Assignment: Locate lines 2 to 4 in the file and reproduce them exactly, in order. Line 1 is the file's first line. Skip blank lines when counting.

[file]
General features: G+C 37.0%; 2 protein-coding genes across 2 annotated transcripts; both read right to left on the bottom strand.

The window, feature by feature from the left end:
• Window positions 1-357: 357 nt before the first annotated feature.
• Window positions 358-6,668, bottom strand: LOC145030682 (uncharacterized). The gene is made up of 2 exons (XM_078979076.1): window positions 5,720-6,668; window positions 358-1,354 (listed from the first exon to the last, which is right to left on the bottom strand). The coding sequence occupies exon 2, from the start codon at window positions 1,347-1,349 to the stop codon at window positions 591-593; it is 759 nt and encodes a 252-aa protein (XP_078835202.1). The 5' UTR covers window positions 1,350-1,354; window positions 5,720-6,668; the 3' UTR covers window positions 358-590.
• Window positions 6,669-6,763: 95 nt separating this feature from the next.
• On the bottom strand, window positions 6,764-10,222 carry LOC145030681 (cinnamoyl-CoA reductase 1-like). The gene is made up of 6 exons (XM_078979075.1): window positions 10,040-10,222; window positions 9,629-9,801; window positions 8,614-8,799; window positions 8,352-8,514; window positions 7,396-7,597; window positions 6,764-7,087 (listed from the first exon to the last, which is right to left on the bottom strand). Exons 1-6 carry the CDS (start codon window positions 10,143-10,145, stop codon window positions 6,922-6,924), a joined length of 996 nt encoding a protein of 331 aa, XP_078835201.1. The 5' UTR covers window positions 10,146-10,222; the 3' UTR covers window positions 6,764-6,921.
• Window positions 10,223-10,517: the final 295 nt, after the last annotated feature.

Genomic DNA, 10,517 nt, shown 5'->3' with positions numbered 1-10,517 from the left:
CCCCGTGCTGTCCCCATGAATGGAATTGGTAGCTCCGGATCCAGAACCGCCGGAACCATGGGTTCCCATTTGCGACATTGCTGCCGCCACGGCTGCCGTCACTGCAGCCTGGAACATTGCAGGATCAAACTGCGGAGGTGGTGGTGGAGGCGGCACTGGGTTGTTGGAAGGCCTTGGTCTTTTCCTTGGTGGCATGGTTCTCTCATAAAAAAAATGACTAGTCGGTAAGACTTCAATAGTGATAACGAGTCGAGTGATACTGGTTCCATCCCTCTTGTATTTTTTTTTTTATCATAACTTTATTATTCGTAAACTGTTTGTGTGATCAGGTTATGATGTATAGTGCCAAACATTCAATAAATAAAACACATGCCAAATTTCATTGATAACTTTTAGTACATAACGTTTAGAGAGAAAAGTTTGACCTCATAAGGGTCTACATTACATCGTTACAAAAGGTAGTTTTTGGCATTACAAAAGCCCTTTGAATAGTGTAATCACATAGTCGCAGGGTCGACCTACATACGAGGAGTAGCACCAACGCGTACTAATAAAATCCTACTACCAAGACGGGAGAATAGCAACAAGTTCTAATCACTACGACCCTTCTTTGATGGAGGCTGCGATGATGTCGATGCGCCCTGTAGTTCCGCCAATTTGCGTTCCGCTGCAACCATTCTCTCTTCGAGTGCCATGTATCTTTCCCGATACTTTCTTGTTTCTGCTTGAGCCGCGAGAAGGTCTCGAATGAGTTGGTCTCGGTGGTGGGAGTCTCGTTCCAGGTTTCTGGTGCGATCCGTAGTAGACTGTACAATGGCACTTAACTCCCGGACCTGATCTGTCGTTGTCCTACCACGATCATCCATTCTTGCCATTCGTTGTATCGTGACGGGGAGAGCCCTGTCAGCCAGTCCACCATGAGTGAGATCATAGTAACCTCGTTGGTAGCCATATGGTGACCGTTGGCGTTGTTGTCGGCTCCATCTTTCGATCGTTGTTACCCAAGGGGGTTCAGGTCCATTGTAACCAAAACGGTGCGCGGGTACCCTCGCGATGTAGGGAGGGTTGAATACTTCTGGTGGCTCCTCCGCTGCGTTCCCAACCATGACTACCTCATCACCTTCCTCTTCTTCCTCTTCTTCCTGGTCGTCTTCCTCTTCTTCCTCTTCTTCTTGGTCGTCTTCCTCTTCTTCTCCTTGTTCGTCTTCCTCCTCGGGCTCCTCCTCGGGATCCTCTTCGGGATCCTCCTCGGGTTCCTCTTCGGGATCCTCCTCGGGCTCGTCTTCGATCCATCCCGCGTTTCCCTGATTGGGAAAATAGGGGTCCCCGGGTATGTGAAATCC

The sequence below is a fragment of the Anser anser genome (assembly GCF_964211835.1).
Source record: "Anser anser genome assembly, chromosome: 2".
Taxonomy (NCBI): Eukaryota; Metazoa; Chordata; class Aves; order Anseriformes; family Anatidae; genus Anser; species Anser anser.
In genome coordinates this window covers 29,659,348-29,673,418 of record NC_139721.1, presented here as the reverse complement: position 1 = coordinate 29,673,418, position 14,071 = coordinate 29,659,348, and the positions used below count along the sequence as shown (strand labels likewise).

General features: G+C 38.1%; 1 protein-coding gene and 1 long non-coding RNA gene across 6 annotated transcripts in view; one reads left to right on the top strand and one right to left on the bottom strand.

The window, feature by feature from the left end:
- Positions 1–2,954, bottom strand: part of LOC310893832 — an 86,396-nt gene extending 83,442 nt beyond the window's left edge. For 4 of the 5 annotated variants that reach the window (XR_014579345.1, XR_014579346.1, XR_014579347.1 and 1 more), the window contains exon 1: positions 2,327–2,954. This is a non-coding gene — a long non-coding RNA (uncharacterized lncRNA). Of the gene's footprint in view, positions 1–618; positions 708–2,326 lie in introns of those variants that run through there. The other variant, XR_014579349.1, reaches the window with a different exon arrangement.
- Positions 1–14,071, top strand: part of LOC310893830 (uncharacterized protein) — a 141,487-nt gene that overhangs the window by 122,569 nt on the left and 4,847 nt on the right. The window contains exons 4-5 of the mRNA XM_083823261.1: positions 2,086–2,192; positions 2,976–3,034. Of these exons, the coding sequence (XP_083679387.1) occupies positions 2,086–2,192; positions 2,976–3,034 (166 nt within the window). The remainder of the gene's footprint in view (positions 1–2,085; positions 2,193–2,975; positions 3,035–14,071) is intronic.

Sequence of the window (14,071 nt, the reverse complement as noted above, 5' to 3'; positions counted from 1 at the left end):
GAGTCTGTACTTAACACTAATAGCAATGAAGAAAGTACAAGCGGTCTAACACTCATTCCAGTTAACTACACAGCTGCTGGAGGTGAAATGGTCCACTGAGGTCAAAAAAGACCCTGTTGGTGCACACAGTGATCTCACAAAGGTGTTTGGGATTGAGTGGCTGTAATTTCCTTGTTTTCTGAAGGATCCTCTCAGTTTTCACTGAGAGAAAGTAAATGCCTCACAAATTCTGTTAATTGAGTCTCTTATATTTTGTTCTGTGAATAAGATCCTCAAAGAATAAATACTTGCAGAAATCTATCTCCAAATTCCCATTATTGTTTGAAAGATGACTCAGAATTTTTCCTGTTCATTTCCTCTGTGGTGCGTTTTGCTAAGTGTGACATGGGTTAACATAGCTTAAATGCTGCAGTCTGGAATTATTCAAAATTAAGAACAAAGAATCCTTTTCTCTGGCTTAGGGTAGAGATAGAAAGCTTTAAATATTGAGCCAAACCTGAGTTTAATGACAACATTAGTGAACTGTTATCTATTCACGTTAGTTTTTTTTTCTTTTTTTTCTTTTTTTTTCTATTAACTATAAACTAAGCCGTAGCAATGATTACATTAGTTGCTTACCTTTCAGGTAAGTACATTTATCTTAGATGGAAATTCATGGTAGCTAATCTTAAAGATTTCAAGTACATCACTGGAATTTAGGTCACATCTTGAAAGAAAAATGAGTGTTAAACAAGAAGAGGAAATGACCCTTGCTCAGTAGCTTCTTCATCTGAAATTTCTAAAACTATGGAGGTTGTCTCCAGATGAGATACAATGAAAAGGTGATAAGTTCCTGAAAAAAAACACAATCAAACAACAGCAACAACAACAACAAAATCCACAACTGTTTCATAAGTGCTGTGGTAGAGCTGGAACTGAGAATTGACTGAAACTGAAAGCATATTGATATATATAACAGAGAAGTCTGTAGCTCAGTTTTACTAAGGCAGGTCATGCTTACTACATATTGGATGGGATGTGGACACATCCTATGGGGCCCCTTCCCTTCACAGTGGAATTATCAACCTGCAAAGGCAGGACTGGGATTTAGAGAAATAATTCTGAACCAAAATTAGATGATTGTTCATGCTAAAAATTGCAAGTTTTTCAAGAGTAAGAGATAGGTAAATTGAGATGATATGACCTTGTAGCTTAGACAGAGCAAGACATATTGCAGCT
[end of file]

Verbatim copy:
The window, feature by feature from the left end:
• Window positions 1-357: 357 nt before the first annotated feature.
• Window positions 358-6,668, bottom strand: LOC145030682 (uncharacterized). The gene is made up of 2 exons (XM_078979076.1): window positions 5,720-6,668; window positions 358-1,354 (listed from the first exon to the last, which is right to left on the bottom strand). The coding sequence occupies exon 2, from the start codon at window positions 1,347-1,349 to the stop codon at window positions 591-593; it is 759 nt and encodes a 252-aa protein (XP_078835202.1). The 5' UTR covers window positions 1,350-1,354; window positions 5,720-6,668; the 3' UTR covers window positions 358-590.